Researchers are launching a major study that will marshal the power of smartphones and other personal technologies in an effort to develop new strategies for preventing and managing heart disease.
The project, called the Health eHeart Study, will use tools such as smartphone apps, sensors and other devices to gather data on a wide variety of measures associated with cardiovascular health—including blood pressure, physical activity, diet and sleep habits—all in real time.
The study aims to enroll up to one million participants. Researchers will sift through the huge, accumulating banks of data, looking for patterns that might give advance warning of a heart attack or predict the onset of a dangerous irregular heart beat.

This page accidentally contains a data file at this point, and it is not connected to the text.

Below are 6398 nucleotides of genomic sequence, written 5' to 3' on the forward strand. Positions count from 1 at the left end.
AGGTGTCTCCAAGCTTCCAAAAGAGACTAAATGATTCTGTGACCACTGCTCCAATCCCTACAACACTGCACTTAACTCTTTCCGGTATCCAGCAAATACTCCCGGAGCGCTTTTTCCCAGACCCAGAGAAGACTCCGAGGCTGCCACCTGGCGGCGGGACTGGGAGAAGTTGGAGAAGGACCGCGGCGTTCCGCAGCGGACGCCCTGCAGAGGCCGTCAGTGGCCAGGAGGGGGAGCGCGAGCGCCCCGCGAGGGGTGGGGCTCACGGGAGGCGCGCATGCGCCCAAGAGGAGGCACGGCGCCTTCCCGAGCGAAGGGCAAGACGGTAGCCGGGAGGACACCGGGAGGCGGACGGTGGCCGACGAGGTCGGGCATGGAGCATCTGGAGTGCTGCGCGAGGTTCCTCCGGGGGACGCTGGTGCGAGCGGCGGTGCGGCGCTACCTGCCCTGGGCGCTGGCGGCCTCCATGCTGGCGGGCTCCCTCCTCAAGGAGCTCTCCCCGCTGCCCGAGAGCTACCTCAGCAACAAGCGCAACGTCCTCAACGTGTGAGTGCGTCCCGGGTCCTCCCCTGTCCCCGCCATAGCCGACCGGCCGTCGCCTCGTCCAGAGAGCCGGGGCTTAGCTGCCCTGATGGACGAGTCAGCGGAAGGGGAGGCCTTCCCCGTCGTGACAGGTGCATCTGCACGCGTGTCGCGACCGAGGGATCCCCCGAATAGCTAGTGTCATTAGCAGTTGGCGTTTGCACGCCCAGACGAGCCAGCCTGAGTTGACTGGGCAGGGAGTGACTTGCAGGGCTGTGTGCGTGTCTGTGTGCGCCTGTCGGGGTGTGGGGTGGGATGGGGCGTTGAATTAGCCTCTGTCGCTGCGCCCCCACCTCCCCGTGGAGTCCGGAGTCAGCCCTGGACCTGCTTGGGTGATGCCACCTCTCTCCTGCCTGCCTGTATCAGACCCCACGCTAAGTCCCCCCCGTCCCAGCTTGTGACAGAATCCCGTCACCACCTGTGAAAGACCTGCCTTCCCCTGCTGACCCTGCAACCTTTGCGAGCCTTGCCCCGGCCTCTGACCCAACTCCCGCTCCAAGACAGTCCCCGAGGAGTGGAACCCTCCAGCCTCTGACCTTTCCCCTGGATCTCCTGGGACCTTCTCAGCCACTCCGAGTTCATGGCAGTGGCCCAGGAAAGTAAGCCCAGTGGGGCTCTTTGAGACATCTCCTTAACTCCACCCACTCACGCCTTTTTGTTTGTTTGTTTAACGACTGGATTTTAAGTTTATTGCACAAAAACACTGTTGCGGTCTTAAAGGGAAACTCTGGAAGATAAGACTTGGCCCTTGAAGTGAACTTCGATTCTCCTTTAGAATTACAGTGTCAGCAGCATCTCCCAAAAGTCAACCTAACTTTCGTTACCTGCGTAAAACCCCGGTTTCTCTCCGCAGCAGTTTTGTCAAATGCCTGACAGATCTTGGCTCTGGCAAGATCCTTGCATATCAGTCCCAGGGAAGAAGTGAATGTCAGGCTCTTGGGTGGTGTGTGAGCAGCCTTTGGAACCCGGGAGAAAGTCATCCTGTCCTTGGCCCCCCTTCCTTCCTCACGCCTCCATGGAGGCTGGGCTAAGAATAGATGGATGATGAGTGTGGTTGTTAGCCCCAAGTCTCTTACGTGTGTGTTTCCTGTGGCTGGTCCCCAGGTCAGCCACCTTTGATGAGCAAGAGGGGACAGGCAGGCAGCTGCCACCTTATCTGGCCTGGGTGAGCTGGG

The initiative amounts to "a large-scale digital version of the Framingham Heart Study," said Jeffrey Olgin, chief of cardiology at University of California, San Francisco and co-principal investigator of the effort. The continuing 65-year-old Framingham study is one of the most influential research endeavors in medical history.